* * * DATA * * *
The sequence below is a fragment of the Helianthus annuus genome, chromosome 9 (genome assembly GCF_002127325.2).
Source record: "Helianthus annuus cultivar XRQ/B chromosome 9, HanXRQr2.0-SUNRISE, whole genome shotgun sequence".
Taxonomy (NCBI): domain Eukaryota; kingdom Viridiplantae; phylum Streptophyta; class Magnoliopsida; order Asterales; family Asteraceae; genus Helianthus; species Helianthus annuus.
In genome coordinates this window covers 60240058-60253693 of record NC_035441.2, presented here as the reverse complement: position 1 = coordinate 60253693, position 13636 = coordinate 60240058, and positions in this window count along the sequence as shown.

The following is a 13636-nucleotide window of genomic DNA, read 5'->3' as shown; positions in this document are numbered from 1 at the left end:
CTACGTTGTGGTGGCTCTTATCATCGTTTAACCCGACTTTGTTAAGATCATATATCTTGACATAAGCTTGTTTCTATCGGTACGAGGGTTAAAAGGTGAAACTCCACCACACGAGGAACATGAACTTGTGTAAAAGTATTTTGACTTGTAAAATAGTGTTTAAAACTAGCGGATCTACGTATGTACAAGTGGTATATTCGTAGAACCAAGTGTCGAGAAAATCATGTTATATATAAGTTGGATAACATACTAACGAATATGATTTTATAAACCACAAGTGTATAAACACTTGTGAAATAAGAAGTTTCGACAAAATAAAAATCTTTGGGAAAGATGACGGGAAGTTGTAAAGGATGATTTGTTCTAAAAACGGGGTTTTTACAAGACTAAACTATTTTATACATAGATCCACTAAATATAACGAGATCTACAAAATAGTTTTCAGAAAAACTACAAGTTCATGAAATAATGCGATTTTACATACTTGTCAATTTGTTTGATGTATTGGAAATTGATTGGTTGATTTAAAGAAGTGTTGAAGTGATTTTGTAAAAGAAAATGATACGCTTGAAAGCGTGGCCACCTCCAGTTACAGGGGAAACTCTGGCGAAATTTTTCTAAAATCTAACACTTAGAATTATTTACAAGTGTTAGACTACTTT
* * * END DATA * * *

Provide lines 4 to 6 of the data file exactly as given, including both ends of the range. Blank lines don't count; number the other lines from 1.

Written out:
In genome coordinates this window covers 60240058-60253693 of record NC_035441.2, presented here as the reverse complement: position 1 = coordinate 60253693, position 13636 = coordinate 60240058, and positions in this window count along the sequence as shown.

The following is a 13636-nucleotide window of genomic DNA, read 5'->3' as shown; positions in this document are numbered from 1 at the left end:
CTACGTTGTGGTGGCTCTTATCATCGTTTAACCCGACTTTGTTAAGATCATATATCTTGACATAAGCTTGTTTCTATCGGTACGAGGGTTAAAAGGTGAAACTCCACCACACGAGGAACATGAACTTGTGTAAAAGTATTTTGACTTGTAAAATAGTGTTTAAAACTAGCGGATCTACGTATGTACAAGTGGTATATTCGTAGAACCAAGTGTCGAGAAAATCATGTTATATATAAGTTGGATAACATACTAACGAATATGATTTTATAAACCACAAGTGTATAAACACTTGTGAAATAAGAAGTTTCGACAAAATAAAAATCTTTGGGAAAGATGACGGGAAGTTGTAAAGGATGATTTGTTCTAAAAACGGGGTTTTTACAAGACTAAACTATTTTATACATAGATCCACTAAATATAACGAGATCTACAAAATAGTTTTCAGAAAAACTACAAGTTCATGAAATAATGCGATTTTACATACTTGTCAATTTGTTTGATGTATTGGAAATTGATTGGTTGATTTAAAGAAGTGTTGAAGTGATTTTGTAAAAGAAAATGATACGCTTGAAAGCGTGGCCACCTCCAGTTACAGGGGAAACTCTGGCGAAATTTTTCTAAAATCTAACACTTAGAATTATTTACAAGTGTTAGACTACTTT